There is a vast spectrum of symptoms present in people with COVID-19. While some people remain asymptomatic, there are several known pre-existing conditions (co-morbidities) that correlate with increased disease severity. In this D4P presentation, scientist Viktor Belay presents data from “Association of Blood Glucose Control and Outcomes in Patients with COVID-19 and Pre-existing Type 2 Diabetes,” published in Cell Metabolism on April 30, 2020. The authors in this report set out to better understand the impact of COVID-19 in patients with type 2 diabetes through a retrospective study on affected patients in Hubei Province, China.
The styles of scientific reasoning used in this paper
using statistics to establish regularities, identify patterns, and determine the likelihood of a specific occurrence
What you need to know:
At the time of this D4P presentation, there have been nearly 7 million reported cases of COVID-19 worldwide. The scientific and medical communities have been working around the clock to understand how different contexts can influence the recovery of patients with COVID-19 . Early on, it became clear that pre-existing conditions—such as high blood pressure, cardiovascular disease, and diabetes—are highly correlated with negative outcomes when combined with COVID-19. However, the specific details related to how the SARS-CoV-2 infection intertwines with these pre-existing conditions are not yet revealed.
In the scientific report covered here, by Viktor, we learn about COVID-19 patient outcomes in those who have type 2 diabetes. Given the degree of uncertainty regarding how to simultaneously treat these patients for both conditions, the authors conducted a retrospective longitudinal study that included over 7,000 patients from 19 different hospitals in Hubei Province, China. The authors in this study focus on admitted COVID-19 patients, and specifically look at the association between their plasma glucose levels and survival rates.
The following are the key terms defined in this D4P presentation, and are important for understanding the data presented in this D4P webinar.
Diabetes is a metabolic disorder where the body’s ability to process sugar is disrupted. The major molecular players of diabetes are the molecules glucose and insulin. Glucose is a simple sugar (carbohydrate) that serves as an important energy source for all living organisms, and is found in most foods that we eat. Insulin is a protein hormone produced by the pancreas that regulates how glucose is used and stored in our bodies. Patients with diabetes have trouble regulating the level of glucose in their blood resulting from issues with insulin production and/or action.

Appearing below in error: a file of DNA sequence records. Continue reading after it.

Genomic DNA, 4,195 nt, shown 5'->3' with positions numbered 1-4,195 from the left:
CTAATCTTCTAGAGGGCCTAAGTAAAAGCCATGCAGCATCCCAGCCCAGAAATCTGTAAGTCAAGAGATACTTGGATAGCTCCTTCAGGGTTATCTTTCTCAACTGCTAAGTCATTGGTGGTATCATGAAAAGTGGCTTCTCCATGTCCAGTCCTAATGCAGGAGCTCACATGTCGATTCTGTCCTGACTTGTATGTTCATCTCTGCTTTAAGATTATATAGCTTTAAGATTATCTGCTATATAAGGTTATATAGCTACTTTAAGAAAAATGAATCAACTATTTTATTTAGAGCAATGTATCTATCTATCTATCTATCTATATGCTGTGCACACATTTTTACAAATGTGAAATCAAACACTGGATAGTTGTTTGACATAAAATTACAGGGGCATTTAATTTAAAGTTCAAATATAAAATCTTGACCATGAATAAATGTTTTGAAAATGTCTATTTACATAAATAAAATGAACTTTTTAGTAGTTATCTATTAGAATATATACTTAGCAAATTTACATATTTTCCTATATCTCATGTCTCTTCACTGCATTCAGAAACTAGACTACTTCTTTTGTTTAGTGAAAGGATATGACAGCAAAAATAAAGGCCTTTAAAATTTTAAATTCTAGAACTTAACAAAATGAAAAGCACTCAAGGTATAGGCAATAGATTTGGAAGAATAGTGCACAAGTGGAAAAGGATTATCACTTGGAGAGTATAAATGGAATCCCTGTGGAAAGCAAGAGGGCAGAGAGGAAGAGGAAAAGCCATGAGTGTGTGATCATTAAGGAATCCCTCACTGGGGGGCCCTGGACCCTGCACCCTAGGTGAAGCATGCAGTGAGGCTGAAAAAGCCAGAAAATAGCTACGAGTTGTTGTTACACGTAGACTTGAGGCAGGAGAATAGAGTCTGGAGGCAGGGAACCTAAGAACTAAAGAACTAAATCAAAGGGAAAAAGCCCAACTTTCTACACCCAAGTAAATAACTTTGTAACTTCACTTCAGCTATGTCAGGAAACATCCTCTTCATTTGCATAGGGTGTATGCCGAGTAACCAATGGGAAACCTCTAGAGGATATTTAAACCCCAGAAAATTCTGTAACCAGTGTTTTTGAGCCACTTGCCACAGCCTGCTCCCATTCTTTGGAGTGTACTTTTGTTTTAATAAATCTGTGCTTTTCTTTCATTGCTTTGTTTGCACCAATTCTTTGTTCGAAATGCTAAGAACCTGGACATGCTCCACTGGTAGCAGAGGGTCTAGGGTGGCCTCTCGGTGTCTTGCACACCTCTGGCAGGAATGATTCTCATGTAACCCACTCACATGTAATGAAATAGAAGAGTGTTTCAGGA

There are several different categories for diabetes. In this report, the researchers focus on COVID-19 patients with type 2 diabetes, also known as adult-onset or diet-induced diabetes. More specifically, the authors of this study examined how regulation of blood glucose levels in diabetic patients admitted to the hospital with COVID-19 impacted their survival and recovery.
A co-morbidity is a medical condition with symptoms that overlap and potentially exacerbate the symptoms of another medical condition. Given the higher rates of mortality for COVID-19 patients with the pre-existing condition of type 2 diabetes, we can consider type 2 diabetes to be a co-morbidity for COVID-19.
Statistical Significance and Significance Testing
Statistical significance is a mathematical measurement of the expectedness or ‘chance’ of an observed effect. Significance testing refers to the formal methods used to determine statistical significance. In this paper, the authors set out to ascertain how differences in blood glucose (BG) levels in patients with type 2 diabetes impacted their ability to overcome COVID-19. They used statistical measurements to understand if the observed outcomes were due to random chance, or if differences in BG management actually impacted patient outcomes.
About Our D4P Fellow
Viktor Belay (he/him), Graduate Student @ Weill Cornell Medical Center
Viktor Belay is a first year PhD student at Weill Cornell Medicine in the Physiology, Biophysics, and Systems Biology program. He is currently rotating in the laboratory of Dr. Richard Hite, where he studies lysosomal protein function. Outside of science, Viktor loves distance running and vegan cooking! Find him on Twitter @belayviktor.